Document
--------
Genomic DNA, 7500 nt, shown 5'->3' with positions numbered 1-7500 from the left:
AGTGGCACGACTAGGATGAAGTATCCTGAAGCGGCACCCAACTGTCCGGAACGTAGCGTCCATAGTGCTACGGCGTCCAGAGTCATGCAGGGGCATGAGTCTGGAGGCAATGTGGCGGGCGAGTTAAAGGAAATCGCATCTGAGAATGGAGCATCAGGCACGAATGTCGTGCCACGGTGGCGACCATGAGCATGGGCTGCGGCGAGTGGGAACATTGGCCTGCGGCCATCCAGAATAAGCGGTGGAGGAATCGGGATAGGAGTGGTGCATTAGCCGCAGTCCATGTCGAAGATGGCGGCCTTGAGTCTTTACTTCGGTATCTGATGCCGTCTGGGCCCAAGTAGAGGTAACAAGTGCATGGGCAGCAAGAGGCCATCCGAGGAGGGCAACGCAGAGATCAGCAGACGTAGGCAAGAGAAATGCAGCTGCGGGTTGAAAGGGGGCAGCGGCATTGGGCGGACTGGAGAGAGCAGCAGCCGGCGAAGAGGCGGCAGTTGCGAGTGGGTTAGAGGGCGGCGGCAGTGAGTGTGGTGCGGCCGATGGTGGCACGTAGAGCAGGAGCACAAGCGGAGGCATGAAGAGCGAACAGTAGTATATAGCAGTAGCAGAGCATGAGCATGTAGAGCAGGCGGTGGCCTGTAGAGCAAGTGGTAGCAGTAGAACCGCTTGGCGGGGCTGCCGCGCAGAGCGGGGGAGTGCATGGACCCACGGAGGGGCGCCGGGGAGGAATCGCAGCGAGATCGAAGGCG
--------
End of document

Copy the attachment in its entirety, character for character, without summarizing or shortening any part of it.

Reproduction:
Genomic DNA, 7500 nt, shown 5'->3' with positions numbered 1-7500 from the left:
AGTGGCACGACTAGGATGAAGTATCCTGAAGCGGCACCCAACTGTCCGGAACGTAGCGTCCATAGTGCTACGGCGTCCAGAGTCATGCAGGGGCATGAGTCTGGAGGCAATGTGGCGGGCGAGTTAAAGGAAATCGCATCTGAGAATGGAGCATCAGGCACGAATGTCGTGCCACGGTGGCGACCATGAGCATGGGCTGCGGCGAGTGGGAACATTGGCCTGCGGCCATCCAGAATAAGCGGTGGAGGAATCGGGATAGGAGTGGTGCATTAGCCGCAGTCCATGTCGAAGATGGCGGCCTTGAGTCTTTACTTCGGTATCTGATGCCGTCTGGGCCCAAGTAGAGGTAACAAGTGCATGGGCAGCAAGAGGCCATCCGAGGAGGGCAACGCAGAGATCAGCAGACGTAGGCAAGAGAAATGCAGCTGCGGGTTGAAAGGGGGCAGCGGCATTGGGCGGACTGGAGAGAGCAGCAGCCGGCGAAGAGGCGGCAGTTGCGAGTGGGTTAGAGGGCGGCGGCAGTGAGTGTGGTGCGGCCGATGGTGGCACGTAGAGCAGGAGCACAAGCGGAGGCATGAAGAGCGAACAGTAGTATATAGCAGTAGCAGAGCATGAGCATGTAGAGCAGGCGGTGGCCTGTAGAGCAAGTGGTAGCAGTAGAACCGCTTGGCGGGGCTGCCGCGCAGAGCGGGGGAGTGCATGGACCCACGGAGGGGCGCCGGGGAGGAATCGCAGCGAGATCGAAGGCG